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Problems. Problems 4.17, 4.36, 4.40, (TRY: 4.43). 4. Random Variables. A random variable is a way of recording a quantitative variable of a random experiment. 4. Random Variables. A random variable is a way of recording a quantitative variable of a random experiment.

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problems
Problems

Problems 4.17, 4.36, 4.40, (TRY: 4.43)

4 random variables
4. Random Variables

A random variable is a way of recording a quantitative variable of a random experiment.

4 random variables1
4. Random Variables

A random variable is a way of recording a quantitative variable of a random experiment.

This variable has a distribution, mean and standard deviation, so we can discuss outliers using the same procedures as back in Chapter 2.

4 random variables2
4. Random Variables

A random variable is a way of recording a quantitative variable of a random experiment.

This variable has a distribution, mean (expected value) and standard deviation, so we can discuss outliers using the same procedures as back in Chapter 2.

This includes percentiles, Chebyshev’s Rule and the Empirical Rule!

4 random variables3
4. Random Variables

…outliers using the same procedures as back in Chapter 2.

This includes percentiles, Chebyshev’s Rule and the Empirical Rule!

The difference in this Chapter is we talk about the probabilities of what is to occur and in Chapter 2 we talked about the frequency of what did occur.

4 random variables4
4. Random Variables

The difference in this Chapter is we talk about the probabilities of what is to occur and in Chapter 2 we talked about the frequency of what did occur.

In Chapter 2 we are talking about the sample and in Chapter 4 we are talking about the population.

example
Example

Find the probability distribution obtained by flipping an unbiased coin three times and counting the number of times heads comes up.

binomial experiment
Binomial Experiment

A binomial experiment is one that:

1) Has a fixed number of trials (n)

2) These trials are independent

3) Each trial must have all outcomes classified into two categories (Success or Failure)

4) The probability of success remains constant for all trials.

notation
Notation:
  • S = success and P(S) = p
  • F = Failure and P(F) = q = 1- p
  • n = fixed number of trials
  • x = specific number of successes in n trials
  • P(x) = the probability of getting exactly x successes among n trials
example1
Example

Shaquille Rashaun O'Neal(Shaq) is a basketball player who takes a lot of free throws. The probability of Shaq making a free throw is 0.60 on each throw.

With 3 free throws what is the probability that he makes 2 shots?

notation1
Notation:
  • S = success and P(S) = .6
  • F = Failure and P(F) = .4
  • n = 3
  • x = 2
  • P(2) = the probability of getting exactly 2 successes (successful free throws) among n=3 trials
factorials
Factorials

0! = 1

1! = 1

2! = 2 * 1

3! = 3 * 2 * 1

4! = 4* 3 * 2 * 1

n! = n*(n-1)!

factorials1
Factorials

0! = 1

1! = 1

2! = 2 * 1=2

3! = 3 * 2 * 1=6

4! = 4* 3 * 2 * 1=24

n! = n*(n-1)!

binomial probability distribution
Binomial Probability Distribution

In a binomial experiment, with constant probability p of success at each trial, the probability of x successes in n trials is given by

example2
Example

Shaq is a basketball player who takes a lot of free throws. The probability of Shaq making a free throw is 0.60 on each throw.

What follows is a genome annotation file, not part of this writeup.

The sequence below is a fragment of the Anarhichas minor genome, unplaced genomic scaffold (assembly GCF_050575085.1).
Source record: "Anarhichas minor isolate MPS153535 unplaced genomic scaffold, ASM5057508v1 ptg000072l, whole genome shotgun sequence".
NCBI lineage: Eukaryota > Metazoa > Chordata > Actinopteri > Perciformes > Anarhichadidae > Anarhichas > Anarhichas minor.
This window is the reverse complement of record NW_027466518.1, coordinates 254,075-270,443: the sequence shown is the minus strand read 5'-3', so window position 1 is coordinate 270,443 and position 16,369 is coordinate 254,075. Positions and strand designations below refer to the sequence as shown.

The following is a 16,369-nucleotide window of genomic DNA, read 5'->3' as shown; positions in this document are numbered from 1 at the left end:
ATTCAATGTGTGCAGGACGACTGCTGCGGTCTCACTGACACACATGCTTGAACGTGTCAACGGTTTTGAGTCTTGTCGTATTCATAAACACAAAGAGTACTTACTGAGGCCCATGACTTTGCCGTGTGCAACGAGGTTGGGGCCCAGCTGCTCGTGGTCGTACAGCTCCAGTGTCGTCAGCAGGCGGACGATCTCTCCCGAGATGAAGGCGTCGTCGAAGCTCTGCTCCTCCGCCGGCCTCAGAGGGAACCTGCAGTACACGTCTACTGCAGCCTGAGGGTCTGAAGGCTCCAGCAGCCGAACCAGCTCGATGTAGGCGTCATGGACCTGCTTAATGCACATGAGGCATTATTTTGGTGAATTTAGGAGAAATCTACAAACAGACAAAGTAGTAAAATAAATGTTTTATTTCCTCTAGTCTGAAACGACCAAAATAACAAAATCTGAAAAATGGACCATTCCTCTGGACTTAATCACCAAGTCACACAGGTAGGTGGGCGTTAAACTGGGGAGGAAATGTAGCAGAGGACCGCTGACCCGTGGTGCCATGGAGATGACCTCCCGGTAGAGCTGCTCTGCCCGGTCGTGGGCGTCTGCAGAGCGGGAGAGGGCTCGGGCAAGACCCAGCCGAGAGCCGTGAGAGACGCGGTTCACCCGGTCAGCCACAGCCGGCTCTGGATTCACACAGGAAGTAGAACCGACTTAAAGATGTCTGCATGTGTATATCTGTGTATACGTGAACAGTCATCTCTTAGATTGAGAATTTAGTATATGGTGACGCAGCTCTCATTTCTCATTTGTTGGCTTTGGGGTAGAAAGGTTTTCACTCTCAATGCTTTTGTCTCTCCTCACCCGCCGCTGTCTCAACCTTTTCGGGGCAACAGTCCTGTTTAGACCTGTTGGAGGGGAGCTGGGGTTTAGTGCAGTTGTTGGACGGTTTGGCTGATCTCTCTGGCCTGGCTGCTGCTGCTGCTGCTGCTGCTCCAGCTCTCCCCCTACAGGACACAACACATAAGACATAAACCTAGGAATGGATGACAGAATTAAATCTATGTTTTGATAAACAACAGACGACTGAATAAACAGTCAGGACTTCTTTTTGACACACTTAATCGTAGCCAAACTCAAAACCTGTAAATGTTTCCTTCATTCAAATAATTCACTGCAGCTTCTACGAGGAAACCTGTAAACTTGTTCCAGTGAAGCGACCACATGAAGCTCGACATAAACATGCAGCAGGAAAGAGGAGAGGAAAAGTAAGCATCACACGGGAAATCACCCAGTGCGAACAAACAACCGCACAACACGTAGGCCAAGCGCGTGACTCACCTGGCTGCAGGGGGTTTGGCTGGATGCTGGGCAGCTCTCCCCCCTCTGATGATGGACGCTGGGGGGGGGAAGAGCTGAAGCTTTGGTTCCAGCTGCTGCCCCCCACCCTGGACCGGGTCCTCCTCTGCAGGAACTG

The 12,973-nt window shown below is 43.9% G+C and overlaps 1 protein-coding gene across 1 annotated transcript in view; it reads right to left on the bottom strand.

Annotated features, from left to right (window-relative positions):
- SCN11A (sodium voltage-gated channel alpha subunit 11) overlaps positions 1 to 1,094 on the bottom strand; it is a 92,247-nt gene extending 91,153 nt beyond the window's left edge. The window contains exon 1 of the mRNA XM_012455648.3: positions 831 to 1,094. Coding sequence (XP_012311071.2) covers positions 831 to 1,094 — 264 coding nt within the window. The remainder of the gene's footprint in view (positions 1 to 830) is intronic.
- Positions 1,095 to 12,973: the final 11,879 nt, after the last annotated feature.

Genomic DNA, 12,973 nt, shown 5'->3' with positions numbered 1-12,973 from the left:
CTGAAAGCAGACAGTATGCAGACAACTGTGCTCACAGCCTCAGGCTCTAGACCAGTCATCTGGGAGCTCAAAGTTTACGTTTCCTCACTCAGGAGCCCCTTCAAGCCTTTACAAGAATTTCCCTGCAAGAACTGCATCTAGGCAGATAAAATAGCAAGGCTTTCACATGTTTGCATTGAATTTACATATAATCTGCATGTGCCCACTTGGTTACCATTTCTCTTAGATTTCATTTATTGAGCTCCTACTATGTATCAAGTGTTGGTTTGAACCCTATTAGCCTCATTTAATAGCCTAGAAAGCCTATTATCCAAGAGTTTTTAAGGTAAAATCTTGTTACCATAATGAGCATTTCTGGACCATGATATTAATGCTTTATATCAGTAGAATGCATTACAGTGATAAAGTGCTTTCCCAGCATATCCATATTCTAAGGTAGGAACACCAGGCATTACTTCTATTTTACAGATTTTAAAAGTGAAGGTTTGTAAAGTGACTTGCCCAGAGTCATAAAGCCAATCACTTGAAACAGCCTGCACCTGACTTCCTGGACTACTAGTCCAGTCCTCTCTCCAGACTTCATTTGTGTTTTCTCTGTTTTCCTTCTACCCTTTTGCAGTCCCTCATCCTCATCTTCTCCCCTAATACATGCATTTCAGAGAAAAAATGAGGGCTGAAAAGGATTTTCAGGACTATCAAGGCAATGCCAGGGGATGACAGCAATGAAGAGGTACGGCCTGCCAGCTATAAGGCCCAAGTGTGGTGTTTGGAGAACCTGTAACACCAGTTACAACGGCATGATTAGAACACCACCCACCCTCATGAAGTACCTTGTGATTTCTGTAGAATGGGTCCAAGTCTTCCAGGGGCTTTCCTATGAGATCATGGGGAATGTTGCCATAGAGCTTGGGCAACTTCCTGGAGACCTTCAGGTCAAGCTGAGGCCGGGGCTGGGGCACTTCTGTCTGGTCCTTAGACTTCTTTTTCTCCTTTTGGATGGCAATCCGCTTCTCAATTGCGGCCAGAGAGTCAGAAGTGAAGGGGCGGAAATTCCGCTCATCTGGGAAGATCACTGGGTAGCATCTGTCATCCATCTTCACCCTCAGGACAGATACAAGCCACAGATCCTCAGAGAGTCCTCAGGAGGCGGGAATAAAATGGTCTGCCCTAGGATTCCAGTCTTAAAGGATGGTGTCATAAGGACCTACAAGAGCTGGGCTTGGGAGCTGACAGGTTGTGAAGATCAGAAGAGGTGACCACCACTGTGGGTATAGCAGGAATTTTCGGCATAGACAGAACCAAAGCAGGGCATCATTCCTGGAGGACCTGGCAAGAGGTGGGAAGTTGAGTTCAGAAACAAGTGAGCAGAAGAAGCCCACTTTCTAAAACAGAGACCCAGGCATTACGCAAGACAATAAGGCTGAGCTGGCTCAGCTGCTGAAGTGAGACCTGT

With 3 free throws what is the probability that he makes 2 shots?

example3
Example

Shaq is a basketball player who takes a lot of free throws. The probability of Shaq making a free throw is 0.60 on each throw.

With 3 free throws what is the probability that he makes 2 shots?

example4
Example

Flipping a biased coin 8 times. The probability of heads on each trial is 0.4. What is the probability of obtaining at least 2 heads.

example5
Example

Flipping a biased coin 8 times. The probability of heads on each trial is 0.4. What is the probability of obtaining at least 2 heads.

example6
Example

Flipping a biased coin 8 times. The probability of heads on each trial is 0.4. What is the probability of obtaining at least 2 heads.

example7
Example

Flipping a biased coin 8 times. The probability of heads on each trial is 0.4. What is the probability of obtaining at least 2 heads.

example8
Example

Flipping a biased coin 8 times. The probability of heads on each trial is 0.4. What is the probability of obtaining at least 2 heads.

example9
Example

Flipping a biased coin 8 times. The probability of heads on each trial is 0.4. What is the probability of obtaining at least 2 heads.

how to use the binomial tables
How to use the Binomial Tables
  • (see page 885)
  • First find the appropriate table for the particular value of n
  • then find the value of p in the top row
  • Find the row corresponding to k and find the intersection with the column corresponding to the value of p
  • The value you obtain is the cumulative probability, that is P(x ≤ k)
  • N=10, p = 0.7: P(x ≤ 4) = 0.047
  • N=10, p = 0.7: P(x = 4) = P(x ≤ 4) - P(x ≤ 3) = 0.047-0.011=0.036
  • N=10, p = 0.7: P(x > 4) = 1- P(x ≤ 4)

= 1 - 0.047 = 0.953

example10
Example

Flipping a biased coin 8 times. The probability of heads on each trial is 0.4. What is the probability of obtaining at least 2 heads.

example11
Example

Flipping a biased coin 8 times. The probability of heads on each trial is 0.4. What is the probability of obtaining at least 2 heads.

example12
Example

Flipping a biased coin 8 times. The probability of heads on each trial is 0.4. What is the probability of obtaining at least 2 heads.

problems1
Problems

Problems 4.52, 4.56, 4.62, 4.64, 4.66, 4.68

keys to success
Keys to success

Learn the binomial table.

Be able to recognize binomial distributions and when you do apply the appropriate formulas and tables.

homework
Homework
  • Review Chapter 4.4
  • Read Chapter 5.1-5.3